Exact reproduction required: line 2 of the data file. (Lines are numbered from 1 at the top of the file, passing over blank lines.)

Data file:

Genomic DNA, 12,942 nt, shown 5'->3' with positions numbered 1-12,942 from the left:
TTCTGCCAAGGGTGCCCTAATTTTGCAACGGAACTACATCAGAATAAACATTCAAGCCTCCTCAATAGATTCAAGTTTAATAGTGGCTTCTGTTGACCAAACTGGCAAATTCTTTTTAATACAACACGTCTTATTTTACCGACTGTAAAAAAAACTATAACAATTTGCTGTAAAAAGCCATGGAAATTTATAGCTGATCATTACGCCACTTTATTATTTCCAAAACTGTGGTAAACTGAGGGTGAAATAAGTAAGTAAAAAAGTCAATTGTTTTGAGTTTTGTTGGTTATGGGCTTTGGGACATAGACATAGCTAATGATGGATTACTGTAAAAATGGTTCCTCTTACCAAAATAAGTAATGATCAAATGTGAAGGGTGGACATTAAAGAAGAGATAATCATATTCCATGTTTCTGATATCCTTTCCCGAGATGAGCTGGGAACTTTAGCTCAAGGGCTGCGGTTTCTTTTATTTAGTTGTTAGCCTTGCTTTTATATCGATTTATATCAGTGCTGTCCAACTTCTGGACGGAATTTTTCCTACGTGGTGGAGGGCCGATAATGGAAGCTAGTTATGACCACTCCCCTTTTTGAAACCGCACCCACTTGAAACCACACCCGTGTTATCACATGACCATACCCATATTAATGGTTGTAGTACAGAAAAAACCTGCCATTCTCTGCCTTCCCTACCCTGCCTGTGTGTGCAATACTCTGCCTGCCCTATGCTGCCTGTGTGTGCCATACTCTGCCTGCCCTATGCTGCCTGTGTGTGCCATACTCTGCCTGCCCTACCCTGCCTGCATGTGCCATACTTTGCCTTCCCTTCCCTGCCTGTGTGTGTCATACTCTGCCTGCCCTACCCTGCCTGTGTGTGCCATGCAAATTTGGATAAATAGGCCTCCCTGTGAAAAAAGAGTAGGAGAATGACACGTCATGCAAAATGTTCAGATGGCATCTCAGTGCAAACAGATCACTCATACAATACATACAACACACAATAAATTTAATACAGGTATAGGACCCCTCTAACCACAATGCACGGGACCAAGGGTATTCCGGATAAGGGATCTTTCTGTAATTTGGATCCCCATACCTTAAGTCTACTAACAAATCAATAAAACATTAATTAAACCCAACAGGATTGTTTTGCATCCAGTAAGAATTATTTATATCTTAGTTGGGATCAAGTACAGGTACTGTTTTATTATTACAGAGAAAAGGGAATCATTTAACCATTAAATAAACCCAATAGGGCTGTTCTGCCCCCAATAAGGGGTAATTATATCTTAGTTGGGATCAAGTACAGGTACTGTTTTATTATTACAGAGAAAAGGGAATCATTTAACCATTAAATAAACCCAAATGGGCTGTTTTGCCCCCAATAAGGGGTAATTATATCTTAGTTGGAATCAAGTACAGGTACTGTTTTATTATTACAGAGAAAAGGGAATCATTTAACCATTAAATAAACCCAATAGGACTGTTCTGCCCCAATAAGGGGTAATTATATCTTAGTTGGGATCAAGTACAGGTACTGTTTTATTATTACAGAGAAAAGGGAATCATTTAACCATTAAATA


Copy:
TTCTGCCAAGGGTGCCCTAATTTTGCAACGGAACTACATCAGAATAAACATTCAAGCCTCCTCAATAGATTCAAGTTTAATAGTGGCTTCTGTTGACCAAACTGGCAAATTCTTTTTAATACAACACGTCTTATTTTACCGACTGTAAAAAAAACTATAACAATTTGCTGTAAAAAGCCATGGAAATTTATAGCTGATCATTACGCCACTTTATTATTTCCAAAACTGTGGTAAACTGAGGGTGAAATAAGTAAGTAAAAAAGTCAATTGTTTTGAGTTTTGTTGGTTATGGGCTTTGGGACATAGACATAGCTAATGATGGATTACTGTAAAAATGGTTCCTCTTACCAAAATAAGTAATGATCAAATGTGAAGGGTGGACATTAAAGAAGAGATAATCATATTCCATGTTTCTGATATCCTTTCCCGAGATGAGCTGGGAACTTTAGCTCAAGGGCTGCGGTTTCTTTTATTTAGTTGTTAGCCTTGCTTTTATATCGATTTATATCAGTGCTGTCCAACTTCTGGACGGAATTTTTCCTACGTGGTGGAGGGCCGATAATGGAAGCTAGTTATGACCACTCCCCTTTTTGAAACCGCACCCACTTGAAACCACACCCGTGTTATCACATGACCATACCCATATTAATGGTTGTAGTACAGAAAAAACCTGCCATTCTCTGCCTTCCCTACCCTGCCTGTGTGTGCAATACTCTGCCTGCCCTATGCTGCCTGTGTGTGCCATACTCTGCCTGCCCTATGCTGCCTGTGTGTGCCATACTCTGCCTGCCCTACCCTGCCTGCATGTGCCATACTTTGCCTTCCCTTCCCTGCCTGTGTGTGTCATACTCTGCCTGCCCTACCCTGCCTGTGTGTGCCATGCAAATTTGGATAAATAGGCCTCCCTGTGAAAAAAGAGTAGGAGAATGACACGTCATGCAAAATGTTCAGATGGCATCTCAGTGCAAACAGATCACTCATACAATACATACAACACACAATAAATTTAATACAGGTATAGGACCCCTCTAACCACAATGCACGGGACCAAGGGTATTCCGGATAAGGGATCTTTCTGTAATTTGGATCCCCATACCTTAAGTCTACTAACAAATCAATAAAACATTAATTAAACCCAACAGGATTGTTTTGCATCCAGTAAGAATTATTTATATCTTAGTTGGGATCAAGTACAGGTACTGTTTTATTATTACAGAGAAAAGGGAATCATTTAACCATTAAATAAACCCAATAGGGCTGTTCTGCCCCCAATAAGGGGTAATTATATCTTAGTTGGGATCAAGTACAGGTACTGTTTTATTATTACAGAGAAAAGGGAATCATTTAACCATTAAATAAACCCAAATGGGCTGTTTTGCCCCCAATAAGGGGTAATTATATCTTAGTTGGAATCAAGTACAGGTACTGTTTTATTATTACAGAGAAAAGGGAATCATTTAACCATTAAATAAACCCAATAGGACTGTTCTGCCCCAATAAGGGGTAATTATATCTTAGTTGGGATCAAGTACAGGTACTGTTTTATTATTACAGAGAAAAGGGAATCATTTAACCATTAAATA